Tuesday, October 22, 2019



I impulsively told my friend earlier that he was gaining weight and he got mad and asked me why I randomly said that in the middle of a conversation about eating early breakfasts. My explanation was that my subconscious spoke to my conscious.  I spent the rest of the night watching videos about the subconscious mind and how to "unleash" its power, despite my friend's opposition to the idea. It turned out all those superpower of the subconscious videos were clickbait and they were more like informational videos and Joe Rogan Podcasts. I also ran into a video about how psychedelics could unlock a vast subconscious realization and strengthen the bond between the subconscious and the conscious. But I knew that was a lie because I've had many psychedelic experiences and all I got myself into were long rabbit-hole existential depressions about the meaning of life and why I am a speck in the universe. I realized that all the hype about psychedelics was just hype to encourage people into a lifestyle of removing one's-self from reality in order to cure common anxieties and depressions. Long story short, I realize that this psychedelia lifestyle so many people are obsessed with is a complete waste of time. I actually fail to realize why psychedelics is such a groundbreaking "medicine" that is banned by the government so that they can maintain high pharmaceutical sales. I fail to realize why Psychedelic users think they're mentally higher beings that unlocked some sort of universal one-ness.

I am trying to grasp why people that take psychedelics are so obsessed them and with unlocking vast knowledge of themselves and the universe. Why and how that would actually matter in real world issues, situations and social settings? Biologically, does taking psychedelics actually unlock parts of your brain and neurological connections? Could that be the cause of all the obsession?

- Posted by King Wahib 


  1. the use of psychodelics was use early on in religious practice to achievement some sort of "enlightenment" biologically they effect serotonin which alters emotions maybe this is "unlocking" the motions a person wouldn't usually express.
    - fredjah Desmezeaux

  2. It would be interesting to see if there are some studies that show the effect of psychedelic drugs, and to which extend they are "expanding the mind". Personally, I would thing that the expansion of the mind is just part of the hallucination. The person who takes the drug experiences a distorted reality, but on the scientific level, it's just your brain going haywire. The drugs are incapable of creating new pathways in your brain, which an expansion would require, through which you'll gain new insides. If anything they can break down the connections you already have made.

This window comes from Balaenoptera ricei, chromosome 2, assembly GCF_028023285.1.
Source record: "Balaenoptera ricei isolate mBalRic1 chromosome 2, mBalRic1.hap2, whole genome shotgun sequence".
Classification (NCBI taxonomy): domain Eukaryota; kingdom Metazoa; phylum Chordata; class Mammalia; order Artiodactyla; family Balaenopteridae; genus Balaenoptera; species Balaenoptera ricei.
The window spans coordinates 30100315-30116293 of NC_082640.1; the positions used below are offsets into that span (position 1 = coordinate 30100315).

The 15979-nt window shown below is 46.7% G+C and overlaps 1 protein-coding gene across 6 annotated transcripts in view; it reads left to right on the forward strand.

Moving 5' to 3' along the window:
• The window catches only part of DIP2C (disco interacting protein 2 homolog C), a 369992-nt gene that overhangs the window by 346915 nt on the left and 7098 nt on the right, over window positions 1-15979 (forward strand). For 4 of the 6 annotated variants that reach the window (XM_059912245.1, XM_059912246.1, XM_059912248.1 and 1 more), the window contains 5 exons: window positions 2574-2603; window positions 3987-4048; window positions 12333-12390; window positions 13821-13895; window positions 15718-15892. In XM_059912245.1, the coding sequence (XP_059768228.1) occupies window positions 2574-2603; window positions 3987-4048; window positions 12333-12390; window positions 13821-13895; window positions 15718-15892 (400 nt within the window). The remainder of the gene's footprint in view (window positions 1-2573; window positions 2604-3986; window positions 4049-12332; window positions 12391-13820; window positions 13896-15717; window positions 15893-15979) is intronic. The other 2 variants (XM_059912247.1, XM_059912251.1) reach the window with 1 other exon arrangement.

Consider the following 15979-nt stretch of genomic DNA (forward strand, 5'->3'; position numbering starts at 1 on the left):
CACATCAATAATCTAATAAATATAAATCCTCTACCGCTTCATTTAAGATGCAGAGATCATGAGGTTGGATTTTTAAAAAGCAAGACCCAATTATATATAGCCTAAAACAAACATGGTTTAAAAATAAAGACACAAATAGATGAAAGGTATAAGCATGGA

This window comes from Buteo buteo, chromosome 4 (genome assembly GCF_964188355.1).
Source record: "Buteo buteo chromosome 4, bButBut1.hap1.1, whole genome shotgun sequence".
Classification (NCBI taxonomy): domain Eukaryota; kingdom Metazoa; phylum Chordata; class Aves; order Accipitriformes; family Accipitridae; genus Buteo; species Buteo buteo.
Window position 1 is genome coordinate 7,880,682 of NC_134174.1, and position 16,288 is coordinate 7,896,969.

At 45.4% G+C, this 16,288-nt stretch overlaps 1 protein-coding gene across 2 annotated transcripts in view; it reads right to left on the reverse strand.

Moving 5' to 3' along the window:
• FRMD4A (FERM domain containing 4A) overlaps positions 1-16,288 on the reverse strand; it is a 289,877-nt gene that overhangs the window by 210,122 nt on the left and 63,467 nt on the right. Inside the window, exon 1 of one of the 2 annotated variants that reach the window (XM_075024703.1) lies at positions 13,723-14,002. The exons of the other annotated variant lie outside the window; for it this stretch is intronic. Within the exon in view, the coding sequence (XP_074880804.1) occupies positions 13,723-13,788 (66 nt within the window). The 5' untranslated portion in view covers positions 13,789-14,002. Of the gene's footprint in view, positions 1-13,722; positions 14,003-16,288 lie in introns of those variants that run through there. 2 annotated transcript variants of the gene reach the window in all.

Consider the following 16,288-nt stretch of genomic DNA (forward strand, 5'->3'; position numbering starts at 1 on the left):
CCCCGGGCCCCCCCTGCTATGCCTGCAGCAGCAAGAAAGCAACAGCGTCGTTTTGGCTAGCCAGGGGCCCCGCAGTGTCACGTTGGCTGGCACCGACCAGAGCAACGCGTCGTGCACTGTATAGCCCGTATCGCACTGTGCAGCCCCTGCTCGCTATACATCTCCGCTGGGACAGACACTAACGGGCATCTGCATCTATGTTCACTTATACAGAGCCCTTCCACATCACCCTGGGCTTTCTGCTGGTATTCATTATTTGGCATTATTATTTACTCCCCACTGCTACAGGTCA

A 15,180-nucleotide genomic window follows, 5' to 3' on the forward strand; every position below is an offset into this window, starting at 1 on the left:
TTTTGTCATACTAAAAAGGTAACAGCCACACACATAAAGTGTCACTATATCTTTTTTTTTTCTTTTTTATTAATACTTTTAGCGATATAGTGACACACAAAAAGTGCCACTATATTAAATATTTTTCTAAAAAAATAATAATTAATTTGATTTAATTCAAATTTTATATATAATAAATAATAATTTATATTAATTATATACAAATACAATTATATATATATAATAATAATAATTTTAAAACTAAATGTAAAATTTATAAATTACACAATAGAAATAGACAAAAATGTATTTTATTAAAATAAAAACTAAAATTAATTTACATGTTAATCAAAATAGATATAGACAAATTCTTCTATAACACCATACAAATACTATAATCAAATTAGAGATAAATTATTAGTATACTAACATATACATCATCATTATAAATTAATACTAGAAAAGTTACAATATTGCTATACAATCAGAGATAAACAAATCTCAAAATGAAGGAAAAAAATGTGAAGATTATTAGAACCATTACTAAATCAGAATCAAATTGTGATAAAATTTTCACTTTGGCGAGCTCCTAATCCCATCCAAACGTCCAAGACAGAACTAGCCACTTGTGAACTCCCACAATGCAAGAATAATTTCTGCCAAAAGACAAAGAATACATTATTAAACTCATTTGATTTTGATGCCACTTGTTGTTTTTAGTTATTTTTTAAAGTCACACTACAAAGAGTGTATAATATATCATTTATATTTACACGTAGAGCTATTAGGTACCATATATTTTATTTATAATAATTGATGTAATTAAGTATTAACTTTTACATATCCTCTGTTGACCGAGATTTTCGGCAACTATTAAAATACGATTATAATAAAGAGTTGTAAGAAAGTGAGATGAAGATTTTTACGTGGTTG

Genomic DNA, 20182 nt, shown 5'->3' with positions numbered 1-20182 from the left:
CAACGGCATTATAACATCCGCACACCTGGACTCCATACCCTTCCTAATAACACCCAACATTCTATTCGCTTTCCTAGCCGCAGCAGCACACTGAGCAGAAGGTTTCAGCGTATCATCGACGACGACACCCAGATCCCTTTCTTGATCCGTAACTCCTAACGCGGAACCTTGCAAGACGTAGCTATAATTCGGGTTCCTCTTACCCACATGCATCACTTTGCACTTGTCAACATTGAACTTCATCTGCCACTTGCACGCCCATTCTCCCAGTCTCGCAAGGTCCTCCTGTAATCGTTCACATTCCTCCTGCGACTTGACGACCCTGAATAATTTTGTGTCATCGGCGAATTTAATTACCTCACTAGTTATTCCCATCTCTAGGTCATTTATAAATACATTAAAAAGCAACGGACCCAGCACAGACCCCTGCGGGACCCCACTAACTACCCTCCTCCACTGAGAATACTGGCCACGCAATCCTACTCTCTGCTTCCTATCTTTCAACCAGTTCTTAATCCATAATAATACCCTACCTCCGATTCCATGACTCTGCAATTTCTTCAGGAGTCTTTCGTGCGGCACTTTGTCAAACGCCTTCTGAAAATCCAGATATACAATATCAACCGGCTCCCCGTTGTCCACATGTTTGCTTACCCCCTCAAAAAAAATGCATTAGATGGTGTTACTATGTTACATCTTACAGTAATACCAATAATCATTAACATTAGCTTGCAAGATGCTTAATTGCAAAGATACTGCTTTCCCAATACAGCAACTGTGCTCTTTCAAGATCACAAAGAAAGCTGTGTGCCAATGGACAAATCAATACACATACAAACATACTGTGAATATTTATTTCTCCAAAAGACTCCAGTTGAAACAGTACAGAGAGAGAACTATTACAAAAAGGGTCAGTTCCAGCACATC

1. Gene, you actually broke down how I feel about how psychedelics worked with me. Through my experiences, its not that psychedelics expanded my mind in ability, rather it only brought forth things i have known my whole life and made connections to things I have since the beginnings of my memories and revitalized the fundamentals. Some experiences included many deja-vu moments that were vital and pivotal, almost like im being reminded of a purpose. It was almost like it was an experience and insight to what makes me, myself. It wasn't a whole new frontier or hope of escaping a mental conflict or comprehending the mind and the minds of others. It isn't a cure for anything. It can only cause your thoughts to go extremely deep, and many times not logically so but that is only for the sober mind to rationalize after.

      - King Wahib

  3. With the recent decriminalization of many psychedelic drugs, including LSD and psilocybin, there has been a wealth of new research that's beginning to show how these psychoactive chemicals can be used to treat mental health disorders. One study, conducted by MAPS, found that after two LSD therapy sessions all 12 subjects exposed to the treatment experienced a reduction of anxiety. Another study even found that these drugs have the ability to increase both the number of dendritic spines on neurons and the number of synapses between these neurons. Personally, I think these types of drugs should be explored as potential cures for common mental health issues. Hopefully a nationwide decriminalization of these drugs can occur so that researchers can perform a number of experiments that typically would not be allowed. Having this decriminalization would also allow for regulation of this drug and treatment to occur, thus preventing the user from experiencing unintended negative consequences. Honestly, these drugs do have the potential to be a groundbreaking revelation in the scientific field as their ability to rewire certain neural pathways could allow us to completely cure those with debilitating mental and physical neurological based health issues.

    -James Levangie

  4. Since this drug still isn't legalized in most parts of the world there hasn't been too much research with it. I have heard many stories about psychedelic, many good and many bad. I personally think the entire medicinal benefits behind it only help those who have a stable mind. With the opening of clinics to help people through the process and educate them on using it safely as well as informing people of the medicinal benefits.

    -Joshua Gach

  5. I don't think anyone with any condition should be treated with mind altering substances. Specially psychedelics. The cure is around you and the cure is life.

    -King Wahib